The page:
Monthly Update – August 2019
How did a visit by Justin Bieber in 2013 lead to a flourishing street art scene in Bogota? Well, that’s just one of the fascinating things we learned during our travels in August. Read on to find out why!
August was all about Colombia. At the end of July, we’d just finished ten days in Medellin. We were heading up to the north of the country, to explore the Caribbean coast. But before that, we chilled out for a few days in Guatapé, Colombia’s most colourful town.
Guatape, Colombia’s most colourful town
Guatapé is a beautiful little town, only a few hours away from Medellin. It’s a popular weekend retreat for Colombians, and it’s also a favourite with international tourists. It’s located next to a large artificial lake that was created during the construction of one of Colombia’s hydroelectric schemes. The lake is dotted with little islands, the peaks of the various hills that made up the area before it was flooded.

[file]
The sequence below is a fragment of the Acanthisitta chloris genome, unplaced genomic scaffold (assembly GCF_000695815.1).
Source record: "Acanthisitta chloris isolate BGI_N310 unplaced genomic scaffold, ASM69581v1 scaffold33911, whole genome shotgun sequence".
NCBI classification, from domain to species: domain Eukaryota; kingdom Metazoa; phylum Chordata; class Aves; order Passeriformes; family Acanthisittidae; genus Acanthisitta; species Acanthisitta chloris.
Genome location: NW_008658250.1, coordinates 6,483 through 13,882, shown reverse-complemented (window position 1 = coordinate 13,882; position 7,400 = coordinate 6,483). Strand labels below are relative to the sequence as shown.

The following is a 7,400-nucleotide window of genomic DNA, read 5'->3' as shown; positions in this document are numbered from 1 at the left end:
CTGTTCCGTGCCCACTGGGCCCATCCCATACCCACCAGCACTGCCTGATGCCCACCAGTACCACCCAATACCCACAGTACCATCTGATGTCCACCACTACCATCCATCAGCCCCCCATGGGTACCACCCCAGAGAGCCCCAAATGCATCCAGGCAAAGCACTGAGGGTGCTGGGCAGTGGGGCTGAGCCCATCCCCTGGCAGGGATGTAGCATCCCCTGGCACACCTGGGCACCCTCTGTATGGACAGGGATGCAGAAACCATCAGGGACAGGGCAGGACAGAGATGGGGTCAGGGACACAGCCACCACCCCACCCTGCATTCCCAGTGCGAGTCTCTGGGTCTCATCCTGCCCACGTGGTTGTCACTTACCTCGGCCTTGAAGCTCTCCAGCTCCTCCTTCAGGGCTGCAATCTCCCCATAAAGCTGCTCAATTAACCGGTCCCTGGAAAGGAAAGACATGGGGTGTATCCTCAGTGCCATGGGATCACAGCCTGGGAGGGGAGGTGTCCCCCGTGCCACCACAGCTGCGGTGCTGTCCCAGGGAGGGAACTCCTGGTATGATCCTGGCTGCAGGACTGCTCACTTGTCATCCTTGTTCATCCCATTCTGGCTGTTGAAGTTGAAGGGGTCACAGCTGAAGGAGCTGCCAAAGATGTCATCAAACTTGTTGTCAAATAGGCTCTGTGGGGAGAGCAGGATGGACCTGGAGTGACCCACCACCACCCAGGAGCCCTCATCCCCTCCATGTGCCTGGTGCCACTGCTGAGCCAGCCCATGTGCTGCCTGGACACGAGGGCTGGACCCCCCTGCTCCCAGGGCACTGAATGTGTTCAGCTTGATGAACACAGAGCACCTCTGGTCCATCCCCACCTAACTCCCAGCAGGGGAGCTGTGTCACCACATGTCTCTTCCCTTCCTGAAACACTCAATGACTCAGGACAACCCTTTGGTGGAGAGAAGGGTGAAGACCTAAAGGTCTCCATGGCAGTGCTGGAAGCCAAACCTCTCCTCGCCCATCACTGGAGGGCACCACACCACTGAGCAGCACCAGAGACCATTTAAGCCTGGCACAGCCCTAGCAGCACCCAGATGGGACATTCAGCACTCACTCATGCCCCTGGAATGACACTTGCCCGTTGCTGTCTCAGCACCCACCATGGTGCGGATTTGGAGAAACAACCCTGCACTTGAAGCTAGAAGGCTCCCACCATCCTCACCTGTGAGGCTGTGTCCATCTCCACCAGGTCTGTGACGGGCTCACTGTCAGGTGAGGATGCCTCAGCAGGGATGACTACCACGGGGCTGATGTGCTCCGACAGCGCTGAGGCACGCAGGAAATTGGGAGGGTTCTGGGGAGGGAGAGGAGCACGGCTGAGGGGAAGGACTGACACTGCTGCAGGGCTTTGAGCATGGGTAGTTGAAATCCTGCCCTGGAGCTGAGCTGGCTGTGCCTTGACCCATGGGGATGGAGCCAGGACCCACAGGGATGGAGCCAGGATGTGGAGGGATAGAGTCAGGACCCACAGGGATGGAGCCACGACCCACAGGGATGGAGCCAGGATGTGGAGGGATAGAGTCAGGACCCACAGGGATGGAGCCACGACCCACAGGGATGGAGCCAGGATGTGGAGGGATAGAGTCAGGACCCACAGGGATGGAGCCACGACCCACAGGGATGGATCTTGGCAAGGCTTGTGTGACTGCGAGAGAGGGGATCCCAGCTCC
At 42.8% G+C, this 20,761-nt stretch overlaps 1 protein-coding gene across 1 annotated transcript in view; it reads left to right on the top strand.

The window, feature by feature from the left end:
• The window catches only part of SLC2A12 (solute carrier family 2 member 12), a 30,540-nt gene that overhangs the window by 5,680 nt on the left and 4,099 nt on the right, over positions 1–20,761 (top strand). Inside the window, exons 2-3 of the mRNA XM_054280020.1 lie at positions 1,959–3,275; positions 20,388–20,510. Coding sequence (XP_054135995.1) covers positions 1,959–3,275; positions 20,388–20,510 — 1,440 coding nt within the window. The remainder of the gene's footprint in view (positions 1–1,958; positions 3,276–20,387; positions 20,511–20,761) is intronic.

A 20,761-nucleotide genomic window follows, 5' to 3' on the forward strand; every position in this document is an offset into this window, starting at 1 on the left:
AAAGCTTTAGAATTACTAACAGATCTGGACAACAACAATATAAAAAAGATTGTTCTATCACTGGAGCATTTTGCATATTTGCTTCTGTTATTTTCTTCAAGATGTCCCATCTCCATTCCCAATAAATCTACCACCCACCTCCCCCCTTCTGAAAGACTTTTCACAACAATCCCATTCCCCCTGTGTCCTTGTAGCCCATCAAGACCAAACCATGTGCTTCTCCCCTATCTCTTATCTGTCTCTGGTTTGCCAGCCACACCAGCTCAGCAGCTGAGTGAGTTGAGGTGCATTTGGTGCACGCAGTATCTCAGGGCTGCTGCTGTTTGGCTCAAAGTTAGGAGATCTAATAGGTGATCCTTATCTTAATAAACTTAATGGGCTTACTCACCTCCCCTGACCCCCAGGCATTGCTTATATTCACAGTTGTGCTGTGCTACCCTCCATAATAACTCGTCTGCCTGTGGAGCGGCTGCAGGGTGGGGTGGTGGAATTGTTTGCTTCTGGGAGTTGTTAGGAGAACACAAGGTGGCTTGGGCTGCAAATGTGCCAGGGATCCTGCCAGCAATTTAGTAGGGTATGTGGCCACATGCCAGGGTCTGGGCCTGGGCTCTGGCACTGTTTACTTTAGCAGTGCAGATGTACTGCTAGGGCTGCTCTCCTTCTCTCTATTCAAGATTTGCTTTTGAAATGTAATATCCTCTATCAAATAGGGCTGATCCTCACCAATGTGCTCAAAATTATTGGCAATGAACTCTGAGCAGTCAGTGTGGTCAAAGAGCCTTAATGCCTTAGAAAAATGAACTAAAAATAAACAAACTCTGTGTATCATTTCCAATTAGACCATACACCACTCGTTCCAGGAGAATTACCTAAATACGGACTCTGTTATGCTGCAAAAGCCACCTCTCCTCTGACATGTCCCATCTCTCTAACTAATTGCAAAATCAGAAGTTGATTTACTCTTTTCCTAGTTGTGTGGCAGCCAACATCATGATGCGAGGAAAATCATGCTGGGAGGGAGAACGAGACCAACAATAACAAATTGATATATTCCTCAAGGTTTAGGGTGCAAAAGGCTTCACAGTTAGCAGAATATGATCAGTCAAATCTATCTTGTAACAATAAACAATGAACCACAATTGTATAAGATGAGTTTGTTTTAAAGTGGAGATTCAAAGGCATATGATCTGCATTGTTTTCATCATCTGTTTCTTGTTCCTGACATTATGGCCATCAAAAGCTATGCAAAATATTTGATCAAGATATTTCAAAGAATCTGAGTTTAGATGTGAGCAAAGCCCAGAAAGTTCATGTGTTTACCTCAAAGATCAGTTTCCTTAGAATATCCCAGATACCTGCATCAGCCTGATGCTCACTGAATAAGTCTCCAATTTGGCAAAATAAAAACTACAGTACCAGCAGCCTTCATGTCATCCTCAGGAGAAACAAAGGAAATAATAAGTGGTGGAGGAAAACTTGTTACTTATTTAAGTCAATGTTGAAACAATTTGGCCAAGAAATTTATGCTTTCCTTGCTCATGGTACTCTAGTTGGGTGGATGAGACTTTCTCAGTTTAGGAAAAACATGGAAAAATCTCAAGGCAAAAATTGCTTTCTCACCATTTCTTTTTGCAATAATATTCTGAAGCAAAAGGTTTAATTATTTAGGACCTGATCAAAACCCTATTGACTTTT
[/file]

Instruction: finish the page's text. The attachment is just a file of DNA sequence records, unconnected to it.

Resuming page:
There’s not a great deal to do in Guatapé so we took the chance to just relax and wander around town. The most energetic thing we did was climbing the El Peñon rock, the huge boulder on a hilltop that dominates the skyline.
On our second day in Guatapé, we also took the local bus to a couple of waterfalls an hour out of town. It was a bit of a hike to reach them from the bus stop in the heat of the day and it didn’t help that we went the wrong way for about half an hour. But in the end, it was well worth it.
A cartel house in Santa Marta
From Guatape, we took a private transfer back to Medellin’s airport. That drive was quite an experience. Our hostel had arranged a young guy to drive us there. He was super friendly but he drove at crazy speeds the whole way there while using his mobile phone and chattering away to us in Spanish. We both spent the whole trip just waiting to have an accident.